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Overwhelmed Already

I’m a highly excitable person at times. The fact that a few people have liked/followed me on two of my blogs in less than a day overwhelms me. I’m like a ferret in a room full of hamster wheels. How ever shall I run on them all at once to generate energy for my house?!

Like I said. It’s overwhelming. I’m still trying to get the hang of this blogging/writing/ranting thing (okay, I do that part pretty well). I suppose, here I shall say some things about my friend’s book.

What I Like in a Book

An element of mystery. We all love it. The tug of the author’s hand pulling you along, telling you just read one more page; it doesn’t matter if it is 4:33 in the morning. We have all experienced this. And we love it. We, as writers and lovers of reading, live for it. However, this is one of the most complex devices you can use in your writing. So how do you do it?

Quick tip: don’t divulge too much at once. Don’t tell the reader what the person on the phone call said. For example:

Not as cool: Hanson picked up the phone. It was Ralphleckson. He was calling about the party tonight, and Hanson knew he was in for a treat. He would wear his banana clip yellow rain boots and bring along a glitter stick.

Totally cool: Hanson picked up the phone hastily, nodding his head. Emerson stared at him as he rapidly hung up, grabbing his banana clip yellow rain boots and glitter stick before bursting out the door.

“I’ll be back later! ” Hanson cried with enthusiasm. Emerson went back to reading about transcendentalism, shaking his head.

Now, in the second example, I have only left off that he is going to a party. However, this is a crucial detail. It leaves the reader wondering, turning the page rapidly- because who doesn’t like to know what event could possibly call for banana clip yellow rain boots and glitter sticks?!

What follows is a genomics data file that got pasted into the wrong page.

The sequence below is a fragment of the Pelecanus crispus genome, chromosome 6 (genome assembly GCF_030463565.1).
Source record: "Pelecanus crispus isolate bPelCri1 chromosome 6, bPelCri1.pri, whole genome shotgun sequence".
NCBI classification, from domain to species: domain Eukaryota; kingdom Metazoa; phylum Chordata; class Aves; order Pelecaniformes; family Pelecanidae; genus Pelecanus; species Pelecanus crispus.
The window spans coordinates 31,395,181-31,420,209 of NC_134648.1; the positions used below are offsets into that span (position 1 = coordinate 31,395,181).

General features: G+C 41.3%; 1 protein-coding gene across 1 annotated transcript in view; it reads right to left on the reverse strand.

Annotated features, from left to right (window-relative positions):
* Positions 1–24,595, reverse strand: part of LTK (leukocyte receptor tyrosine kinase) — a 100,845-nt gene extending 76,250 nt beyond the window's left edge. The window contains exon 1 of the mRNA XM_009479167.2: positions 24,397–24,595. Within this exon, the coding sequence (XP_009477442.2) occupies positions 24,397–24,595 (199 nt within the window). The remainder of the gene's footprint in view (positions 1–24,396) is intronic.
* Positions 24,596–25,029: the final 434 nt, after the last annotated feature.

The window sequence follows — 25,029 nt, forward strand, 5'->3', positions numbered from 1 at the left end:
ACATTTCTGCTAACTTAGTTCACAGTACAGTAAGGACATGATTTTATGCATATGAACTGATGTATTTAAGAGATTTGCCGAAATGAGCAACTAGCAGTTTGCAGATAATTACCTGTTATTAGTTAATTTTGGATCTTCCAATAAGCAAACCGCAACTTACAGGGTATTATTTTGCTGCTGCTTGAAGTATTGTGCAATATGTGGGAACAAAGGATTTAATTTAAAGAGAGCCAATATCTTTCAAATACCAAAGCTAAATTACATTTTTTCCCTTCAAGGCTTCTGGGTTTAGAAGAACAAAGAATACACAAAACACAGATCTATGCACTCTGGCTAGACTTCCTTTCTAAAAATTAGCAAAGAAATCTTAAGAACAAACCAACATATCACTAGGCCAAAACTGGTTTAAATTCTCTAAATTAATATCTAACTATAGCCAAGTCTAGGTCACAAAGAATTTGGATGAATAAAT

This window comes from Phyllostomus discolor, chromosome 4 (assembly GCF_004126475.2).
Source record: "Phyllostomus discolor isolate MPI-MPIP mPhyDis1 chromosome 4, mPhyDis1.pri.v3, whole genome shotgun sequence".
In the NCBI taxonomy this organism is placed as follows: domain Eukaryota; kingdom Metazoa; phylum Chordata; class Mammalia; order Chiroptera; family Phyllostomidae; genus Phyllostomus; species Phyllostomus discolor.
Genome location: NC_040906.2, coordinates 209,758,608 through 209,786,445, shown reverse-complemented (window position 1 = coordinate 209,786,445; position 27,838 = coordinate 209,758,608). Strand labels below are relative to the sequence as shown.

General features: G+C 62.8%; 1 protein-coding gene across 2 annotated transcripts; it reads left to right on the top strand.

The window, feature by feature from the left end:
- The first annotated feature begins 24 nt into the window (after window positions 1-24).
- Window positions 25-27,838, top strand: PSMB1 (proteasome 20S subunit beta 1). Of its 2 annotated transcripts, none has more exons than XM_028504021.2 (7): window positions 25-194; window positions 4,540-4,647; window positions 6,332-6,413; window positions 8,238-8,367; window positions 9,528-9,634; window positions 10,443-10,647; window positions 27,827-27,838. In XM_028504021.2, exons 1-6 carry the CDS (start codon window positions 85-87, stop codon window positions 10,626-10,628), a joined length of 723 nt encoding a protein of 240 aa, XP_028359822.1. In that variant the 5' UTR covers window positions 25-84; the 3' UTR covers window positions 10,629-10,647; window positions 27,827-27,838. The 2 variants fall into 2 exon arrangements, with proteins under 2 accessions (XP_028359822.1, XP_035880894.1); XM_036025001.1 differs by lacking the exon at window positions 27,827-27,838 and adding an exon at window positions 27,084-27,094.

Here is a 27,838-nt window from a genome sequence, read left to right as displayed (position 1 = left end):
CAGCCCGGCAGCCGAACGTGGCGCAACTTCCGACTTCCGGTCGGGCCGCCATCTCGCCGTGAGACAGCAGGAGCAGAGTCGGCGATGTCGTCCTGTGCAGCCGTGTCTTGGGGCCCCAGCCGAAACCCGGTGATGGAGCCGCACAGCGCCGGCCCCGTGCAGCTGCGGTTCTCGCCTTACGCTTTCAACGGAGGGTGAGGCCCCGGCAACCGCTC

Good Imagery

Many people have a hard time with this. I am fortunate enough to not see words when I read- I see pictures. Therefore, finding holes in imagery is very easy for me. We’ve all looked at some do’s and do not’s for imagery. So why am I about to write about this? Because imagery is unbelievably important. Especially in escapist fiction (fantasy, etc), the reader wants to be drawn in. They want to feel the searing blade. They want to feel the cool rain. They want to feel the tender lips of Edward Cullen. Let’s look at some examples, starting with imagery of people.

Do not: the tears streamed down Amelie’s face when the doctor called, saying her father had not survived the operation.

Do: Amelie felt her throat catch and she choked, gasping for air. Her father was dead. Her heart seized and she put her hands to her face as tears poured ferociously down.

We’ll cover imagery of people more later. I notice people tend to be fine with this, so I won’t drill it too hard. What people have a really hard time with is the imagery of places.

Do not: the room was massive, with sweeping bookcases. Lamps were on all the tables, and the room had an air of elegance. (Tip: make the reader feel the elegance).

Do: the mahogany bookcases swept skyward, nearly embracing the ceiling. The leather bound books were ancient. As the gold leafing glinted in the soft glow cast from the lamps on the matching tables, Rachel was overtaken by the grandeur of the room.

These are very simple examples, but hopefully effective.

Well, that’s all for now! I plan on incorporating more examples of imagery and other techniques in writing. Keep up with my posts for helpful tips on grammar.

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About minimalnomad

If you're into MBTI, I'm an ENTP. I enjoy pursuing a more minimal life, and traveling as often as I can. I'd say I spend all of my free money on travelling. I lead a life of great adventure and reflection. I'm involved in marketing and writing, and may go back into professionally editing again. Basically, I just yolo around America and, soon, the world.

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